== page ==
Studying the N.C. Department of Public Instruction data, the 2014–2019 pre-pandemic numbers show that 52-59% of North Carolina high school graduates were not career or college ready. That’s more than 50,000 students per year — and some 3,000 per year were in Guilford County.
In doing career testing for teenagers, I have shared this overwhelming data since 2018 with anyone who’d listen. Now with the top students being impacted by the pandemic, it’s like all of a sudden our students are losing a year. How about the 52-59% who lost those years going back to 2014?
Though the problem shows up in our schools, the schools are not the cause or the solution for this injustice, especially for the 80% Black, 73% Hispanic and 43% white who graduate not “career and college ready.” This a community problem that requires a united community solution that goes way beyond our overwhelmed school system.
African proverb: The child not embraced by the village will burn it down to feel its warmth.
As violence in our community increases, I think we’ll continue to have about 3,000 more teen graduates this summer to strike a match.
Mack Arrington, PCC (Professional Clinical Counselor), has been a career and life coach since 2001. He has conducted career and personality testing for teenagers since 2017.
Why are North Carolina legislators so obsessed with genitalia?
First the “bathroom bill” that resulted in lost revenue in the tens of millions of dollars plus loss of respect from the world. Now Senate Bill 514, which would compel state employees (teachers) to write a letter to parents if their little girl wants to play with trucks instead of dolls.
Rep. Ralph Hise would have a child restricted to a set of arbitrary ideas on how little girls and little boys should act. What possible good could come from SB 514 besides stressing out parents and teachers over a child’s desire to explore their personality in ways that Mr. Hise finds suspect?
This is a prime example of government overreach and interference in family life. The state absolutely has no business dictating what are “acceptable” gender roles for children.
We must be one
America must begin to move in the right direction. America can’t allow the sins of the past to be the enemy of the future.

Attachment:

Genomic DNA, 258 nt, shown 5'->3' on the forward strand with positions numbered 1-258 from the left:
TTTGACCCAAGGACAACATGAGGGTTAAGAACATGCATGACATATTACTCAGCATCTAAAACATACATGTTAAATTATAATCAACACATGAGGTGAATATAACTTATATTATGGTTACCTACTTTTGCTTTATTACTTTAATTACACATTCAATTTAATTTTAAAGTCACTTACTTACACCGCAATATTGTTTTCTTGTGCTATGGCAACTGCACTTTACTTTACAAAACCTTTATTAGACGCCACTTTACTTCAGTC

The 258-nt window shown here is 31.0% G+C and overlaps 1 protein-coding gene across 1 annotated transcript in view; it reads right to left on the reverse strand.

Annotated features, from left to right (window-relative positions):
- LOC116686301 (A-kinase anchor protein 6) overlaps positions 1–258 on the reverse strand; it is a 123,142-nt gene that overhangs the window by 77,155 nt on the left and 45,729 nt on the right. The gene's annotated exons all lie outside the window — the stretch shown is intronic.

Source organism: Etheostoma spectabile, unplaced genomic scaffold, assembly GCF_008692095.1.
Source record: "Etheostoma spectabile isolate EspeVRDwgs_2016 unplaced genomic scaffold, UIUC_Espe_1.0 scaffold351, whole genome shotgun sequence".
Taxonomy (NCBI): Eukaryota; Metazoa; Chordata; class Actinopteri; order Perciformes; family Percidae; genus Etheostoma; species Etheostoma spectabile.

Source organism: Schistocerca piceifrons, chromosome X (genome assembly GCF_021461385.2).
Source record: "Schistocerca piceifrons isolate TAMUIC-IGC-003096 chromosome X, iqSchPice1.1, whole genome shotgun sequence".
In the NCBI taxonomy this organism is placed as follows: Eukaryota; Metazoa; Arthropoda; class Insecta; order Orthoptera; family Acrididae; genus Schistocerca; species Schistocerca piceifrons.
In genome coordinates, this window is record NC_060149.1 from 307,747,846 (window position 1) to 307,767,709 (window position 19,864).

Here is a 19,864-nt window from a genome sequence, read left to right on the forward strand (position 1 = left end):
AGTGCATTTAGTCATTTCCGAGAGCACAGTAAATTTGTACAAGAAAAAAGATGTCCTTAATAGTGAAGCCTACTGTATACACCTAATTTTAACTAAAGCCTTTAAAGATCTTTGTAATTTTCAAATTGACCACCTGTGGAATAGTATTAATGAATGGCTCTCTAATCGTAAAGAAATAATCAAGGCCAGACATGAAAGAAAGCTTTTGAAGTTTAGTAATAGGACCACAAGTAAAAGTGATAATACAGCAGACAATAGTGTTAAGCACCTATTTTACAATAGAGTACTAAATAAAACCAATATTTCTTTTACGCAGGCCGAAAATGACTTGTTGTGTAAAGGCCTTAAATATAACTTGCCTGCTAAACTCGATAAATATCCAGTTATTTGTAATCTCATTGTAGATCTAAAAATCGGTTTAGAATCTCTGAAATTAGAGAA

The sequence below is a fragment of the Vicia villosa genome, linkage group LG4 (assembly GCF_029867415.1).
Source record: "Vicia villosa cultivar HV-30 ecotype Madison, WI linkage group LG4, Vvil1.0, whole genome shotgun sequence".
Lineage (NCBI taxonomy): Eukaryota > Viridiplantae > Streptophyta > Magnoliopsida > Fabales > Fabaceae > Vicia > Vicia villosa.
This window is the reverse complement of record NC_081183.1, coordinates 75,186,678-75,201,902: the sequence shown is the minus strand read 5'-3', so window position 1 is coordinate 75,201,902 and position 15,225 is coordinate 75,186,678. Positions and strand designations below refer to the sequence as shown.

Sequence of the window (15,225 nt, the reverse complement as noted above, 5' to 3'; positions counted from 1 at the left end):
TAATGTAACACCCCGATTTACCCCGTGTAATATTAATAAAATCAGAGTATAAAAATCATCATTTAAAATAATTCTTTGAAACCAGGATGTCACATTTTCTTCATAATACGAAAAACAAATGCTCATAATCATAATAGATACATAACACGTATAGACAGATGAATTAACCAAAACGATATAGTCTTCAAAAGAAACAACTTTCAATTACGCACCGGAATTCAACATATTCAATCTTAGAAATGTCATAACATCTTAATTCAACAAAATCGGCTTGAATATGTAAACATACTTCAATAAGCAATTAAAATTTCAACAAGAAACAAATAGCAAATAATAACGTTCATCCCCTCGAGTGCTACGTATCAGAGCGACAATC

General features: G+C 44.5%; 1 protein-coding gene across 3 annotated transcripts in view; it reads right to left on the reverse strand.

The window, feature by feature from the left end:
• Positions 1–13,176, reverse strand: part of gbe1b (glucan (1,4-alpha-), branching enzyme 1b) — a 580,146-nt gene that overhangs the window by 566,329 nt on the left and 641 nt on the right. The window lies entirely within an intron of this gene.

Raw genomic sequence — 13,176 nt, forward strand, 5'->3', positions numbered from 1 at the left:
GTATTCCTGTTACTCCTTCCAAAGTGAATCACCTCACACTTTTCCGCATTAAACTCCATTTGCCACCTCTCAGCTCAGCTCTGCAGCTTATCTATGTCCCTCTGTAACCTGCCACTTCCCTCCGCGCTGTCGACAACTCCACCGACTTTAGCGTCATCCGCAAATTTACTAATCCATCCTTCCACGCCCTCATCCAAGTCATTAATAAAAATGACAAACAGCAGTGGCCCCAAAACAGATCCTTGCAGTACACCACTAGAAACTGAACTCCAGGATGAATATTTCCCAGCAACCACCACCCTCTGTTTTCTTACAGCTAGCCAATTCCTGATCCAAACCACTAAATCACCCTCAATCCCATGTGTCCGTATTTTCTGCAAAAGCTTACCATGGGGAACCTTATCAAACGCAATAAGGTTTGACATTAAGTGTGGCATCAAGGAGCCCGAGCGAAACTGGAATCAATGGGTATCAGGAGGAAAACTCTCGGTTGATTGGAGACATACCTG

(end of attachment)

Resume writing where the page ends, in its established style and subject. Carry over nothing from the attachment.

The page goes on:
We have been the great melting pot, the “Land of Opportunity” for all races, creeds and colors. America won’t survive if America the Beautiful is perceived as America the Evil. The actions of the few should not be accepted to be the deeply held belief in fairness of the many.
There really is a can-do spirit in America. All Americans must feel deep in their heart that if one succeeds, all must have an equal chance to do the same. Imagine what would happen today if we were faced with World War III. Would we join together or save ourselves?
Americans must be one together. Our leaders haven’t been able to bring us together. The ink wasn’t dry on their campaign promise to seek middle ground when their very first vote was divisive, making claims of character and integrity ring hollow.
Americans must bring about the solution. Each of us must respect and deserve respect, pursue our individual talent to reach our dreams, and strive to flourish in this, the greatest country in the world.
My brain is still twisted into knots trying to reconcile the juxtaposed letters: “Why not an ID?” and “No passports” (April 8) that seem to come from the same side of the political spectrum.
The simple answer to the first question is: The U.S. government could issue a voter identification card to every U.S. citizen when they turn voting age. Such a card is available to every Mexican when they turn voting age, upon presentation of the appropriate documentation, such as a birth certificate. Problem solved.
So, if the government can require an ID for someone to vote, it should be able to require appropriate documentation to be able to conduct certain other personal activities that have the potential to harm others. This is the case when one desires to drive a car, buy a firearm or practice a profession.
As is the case with school attendance, not being vaccinated is likely to harm other students, so being vaccinated against certain childhood diseases is a prerequisite to attending a public school. Thus, having to present an ID that attests to someone having been vaccinated is logically consistent with the aforementioned examples, and is not unduly burdensome given the obvious benefits to others.
Regarding the article “Planning a Path Forward” (Life, April 2):
Kudos to Gerard Truesdale and Arturo Mckie, the co-directors of Crossroads: Pathways to Success. These fine gentlemen are helping young men understand what it takes to become successful by helping students get to college or find a job.